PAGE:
Old Sigma lenses on Canon digital bodies

Discussion in 'Photography Equipment & Products' started by iolair, Dec 10, 2009.

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  1. iolair
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    iolair New Member

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    I recently got a Canon 20D from eBay, and bought new a lovely 50mm 1.8.

    I also acquired/borrowed two EF fitting Sigma lenses which date back to film EOS cameras:Sigma Zoom - 28-200mm 1:3.5-5.6 DL Hyperzoom Macro and Sigma DL Zoom 75-300mm 1:4-5.6.

    Unfortunately, these virtually never work on my camera, giving "Err: 99". After a lot of googling and reading, I've read this is typical for Sigma lenses of this age on newer Canon bodies. The reason is that Canon update their protocols with full access to technical material (so their older lenses would be fine), Sigma reverse engineer to fit. This means Sigma lenses may not always work on future Canon bodies.

    It was, apparently, possible to get a lens rechipped to work with the newer Canons. I need to contact Sigma to see if this is still possible, but some posts I've seen online indicated that they've run out of the replacement chips.

    Another alternative might be to put a component (such as a cheap extension tube) in between the camera and the lens which prevents communication completely between the camera and lens. Obviously, this would stop the lens from operating at infinity and disable the autofocus, so it's far from ideal.

    Anyone else dealt with this issue?
  2. icassell
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    icassell New Member

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    Not all lenses could be re-chipped. Contacting Sigma is your best approach. Unless the old Sigma lenses have an aperture ring, you will find yourself shooting wide-open if you shoot manually.
  3. Big Mike
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    Big Mike I am Big, I am Mike Staff Member

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    My opinion is that unless you have a really good lens, don't bother. A new 70-300mm lens from Canon, Sigma or Tamron will work just fine and isn't very expensive.
  4. iolair
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    iolair New Member

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    After a certain amount of experimenting, I've persuaded both the lenses to behave consistently. The caveat is that I can ONLY shoot with the aperture wide open in aperture-priority or manual modes, and I have to adjust the aperture or shutter speed setting before I shoot. It then avoids the error 100% of the time. (If I try to use a smaller aperture, or don't adjust the setting in some way before I take the first shot at a focal length, the error returns, and stays until I power cycle the camera).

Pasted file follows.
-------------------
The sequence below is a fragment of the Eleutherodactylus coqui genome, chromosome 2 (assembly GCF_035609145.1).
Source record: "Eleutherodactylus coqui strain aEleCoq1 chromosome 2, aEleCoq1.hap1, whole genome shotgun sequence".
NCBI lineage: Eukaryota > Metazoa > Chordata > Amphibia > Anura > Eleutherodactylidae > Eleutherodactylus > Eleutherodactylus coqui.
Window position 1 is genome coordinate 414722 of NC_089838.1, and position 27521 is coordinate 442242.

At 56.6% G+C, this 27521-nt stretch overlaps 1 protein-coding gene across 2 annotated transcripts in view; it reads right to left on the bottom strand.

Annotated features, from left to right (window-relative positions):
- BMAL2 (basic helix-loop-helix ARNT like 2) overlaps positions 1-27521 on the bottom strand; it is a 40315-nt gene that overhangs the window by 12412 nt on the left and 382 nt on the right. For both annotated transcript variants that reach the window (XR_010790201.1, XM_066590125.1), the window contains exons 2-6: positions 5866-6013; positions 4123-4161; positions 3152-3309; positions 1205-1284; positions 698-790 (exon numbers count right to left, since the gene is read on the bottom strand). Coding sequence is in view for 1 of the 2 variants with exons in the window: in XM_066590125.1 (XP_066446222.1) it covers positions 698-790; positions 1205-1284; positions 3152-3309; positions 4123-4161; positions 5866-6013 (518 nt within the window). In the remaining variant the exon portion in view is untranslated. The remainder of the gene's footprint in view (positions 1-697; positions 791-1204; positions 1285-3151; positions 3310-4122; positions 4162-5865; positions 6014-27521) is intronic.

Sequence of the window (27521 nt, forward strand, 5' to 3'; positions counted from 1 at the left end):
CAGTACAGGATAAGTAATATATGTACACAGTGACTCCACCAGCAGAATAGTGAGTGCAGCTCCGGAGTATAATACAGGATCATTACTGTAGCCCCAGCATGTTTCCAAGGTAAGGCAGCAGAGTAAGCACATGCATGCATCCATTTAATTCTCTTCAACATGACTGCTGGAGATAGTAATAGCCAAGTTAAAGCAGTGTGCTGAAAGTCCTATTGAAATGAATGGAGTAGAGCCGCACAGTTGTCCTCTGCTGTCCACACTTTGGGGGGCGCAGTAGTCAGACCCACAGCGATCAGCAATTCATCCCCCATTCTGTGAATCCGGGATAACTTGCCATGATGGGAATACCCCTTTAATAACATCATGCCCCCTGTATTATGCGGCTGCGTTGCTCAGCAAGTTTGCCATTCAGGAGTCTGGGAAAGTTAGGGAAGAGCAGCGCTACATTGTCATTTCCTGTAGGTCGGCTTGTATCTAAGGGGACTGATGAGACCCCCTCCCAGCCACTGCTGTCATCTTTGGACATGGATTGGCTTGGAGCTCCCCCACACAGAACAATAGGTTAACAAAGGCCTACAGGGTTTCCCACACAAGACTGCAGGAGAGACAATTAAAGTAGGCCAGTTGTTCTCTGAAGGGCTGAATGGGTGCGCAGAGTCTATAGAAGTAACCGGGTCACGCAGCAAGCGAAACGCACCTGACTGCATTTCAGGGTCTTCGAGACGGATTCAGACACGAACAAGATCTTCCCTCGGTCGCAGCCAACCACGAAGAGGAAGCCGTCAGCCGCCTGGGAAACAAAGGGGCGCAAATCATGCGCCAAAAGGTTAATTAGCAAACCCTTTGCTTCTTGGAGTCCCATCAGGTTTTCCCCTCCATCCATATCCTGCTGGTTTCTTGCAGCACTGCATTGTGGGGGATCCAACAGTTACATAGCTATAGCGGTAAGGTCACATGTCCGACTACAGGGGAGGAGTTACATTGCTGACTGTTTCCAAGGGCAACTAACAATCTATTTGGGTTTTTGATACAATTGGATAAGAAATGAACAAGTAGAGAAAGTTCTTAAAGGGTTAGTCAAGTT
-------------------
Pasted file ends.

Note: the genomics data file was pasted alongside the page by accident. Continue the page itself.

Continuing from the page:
For shooting in natural light, it's not too bad, but with a flash it's hard to stop it being too bright at 1/250s and ISO-100 (my flashes are older ones without any power adjustment). The autofocus works fine, though.

    It's not possible to get it rechipped - so until I can afford new glass it'll have to do.
  5. iolair
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    iolair New Member

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    The 28-200 is very sharp, actually - better than the reviews suggest. I guess I'm just lucky with the copy I have.

    The image quality of the 75-300 is, well, meh ... but the reach will occasionally be useful. On the other hand, I don't need long telephoto often enough to justify replacing it.
  6. icassell
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    icassell New Member

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    You might see if you can get hold of some ND filters to use with it to cut the light when you're shooting wide open.
  7. alinez
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    alinez New Member

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    Hi iolair, I have exactly the same problem! I inherited some old cameras and lenses from my mother and I'm just starting to get more into photography. I tired using an old sigma 70-300mm and kept getting "error 99". What aperture and shutter speed did you use exactly? Did you configure it before you put the lens in? Mine does that as soon as I turn it on!
    thanks
  8. Jon_Baker
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    Jon_Baker New Member

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    It is apparently an issue with older sigma lenses not being compatible with newer Canon bodies.
    I just completed [link removed]the modification described on this site[/URL] and it seems to work quite well for now.

    Has any of you guys tried it as well?
    Jon
    Last edited by a moderator: Jan 13, 2014
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